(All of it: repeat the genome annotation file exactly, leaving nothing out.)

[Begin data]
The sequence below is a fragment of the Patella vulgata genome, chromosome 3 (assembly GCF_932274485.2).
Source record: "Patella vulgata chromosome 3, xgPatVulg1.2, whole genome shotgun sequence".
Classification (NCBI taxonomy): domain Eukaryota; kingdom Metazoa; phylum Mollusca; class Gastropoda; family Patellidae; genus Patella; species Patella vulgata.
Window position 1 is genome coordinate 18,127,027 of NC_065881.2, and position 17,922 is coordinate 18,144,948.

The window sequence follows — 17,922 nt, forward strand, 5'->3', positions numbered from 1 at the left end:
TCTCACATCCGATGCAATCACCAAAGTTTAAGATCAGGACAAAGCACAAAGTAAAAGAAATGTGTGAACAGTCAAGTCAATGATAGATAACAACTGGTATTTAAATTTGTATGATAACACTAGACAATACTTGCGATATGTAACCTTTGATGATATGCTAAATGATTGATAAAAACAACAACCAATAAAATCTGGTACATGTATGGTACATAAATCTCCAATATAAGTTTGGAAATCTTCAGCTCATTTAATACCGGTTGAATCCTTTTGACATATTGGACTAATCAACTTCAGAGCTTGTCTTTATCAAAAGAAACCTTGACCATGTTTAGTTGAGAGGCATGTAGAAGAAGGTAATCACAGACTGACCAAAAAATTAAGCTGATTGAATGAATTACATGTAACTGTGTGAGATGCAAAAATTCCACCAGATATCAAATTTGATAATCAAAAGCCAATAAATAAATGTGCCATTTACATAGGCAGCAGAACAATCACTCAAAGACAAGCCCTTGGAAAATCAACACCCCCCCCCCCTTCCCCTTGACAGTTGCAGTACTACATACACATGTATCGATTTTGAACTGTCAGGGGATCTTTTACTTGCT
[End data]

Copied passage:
The sequence below is a fragment of the Patella vulgata genome, chromosome 3 (assembly GCF_932274485.2).
Source record: "Patella vulgata chromosome 3, xgPatVulg1.2, whole genome shotgun sequence".
Classification (NCBI taxonomy): domain Eukaryota; kingdom Metazoa; phylum Mollusca; class Gastropoda; family Patellidae; genus Patella; species Patella vulgata.
Window position 1 is genome coordinate 18,127,027 of NC_065881.2, and position 17,922 is coordinate 18,144,948.

The window sequence follows — 17,922 nt, forward strand, 5'->3', positions numbered from 1 at the left end:
TCTCACATCCGATGCAATCACCAAAGTTTAAGATCAGGACAAAGCACAAAGTAAAAGAAATGTGTGAACAGTCAAGTCAATGATAGATAACAACTGGTATTTAAATTTGTATGATAACACTAGACAATACTTGCGATATGTAACCTTTGATGATATGCTAAATGATTGATAAAAACAACAACCAATAAAATCTGGTACATGTATGGTACATAAATCTCCAATATAAGTTTGGAAATCTTCAGCTCATTTAATACCGGTTGAATCCTTTTGACATATTGGACTAATCAACTTCAGAGCTTGTCTTTATCAAAAGAAACCTTGACCATGTTTAGTTGAGAGGCATGTAGAAGAAGGTAATCACAGACTGACCAAAAAATTAAGCTGATTGAATGAATTACATGTAACTGTGTGAGATGCAAAAATTCCACCAGATATCAAATTTGATAATCAAAAGCCAATAAATAAATGTGCCATTTACATAGGCAGCAGAACAATCACTCAAAGACAAGCCCTTGGAAAATCAACACCCCCCCCCCCTTCCCCTTGACAGTTGCAGTACTACATACACATGTATCGATTTTGAACTGTCAGGGGATCTTTTACTTGCT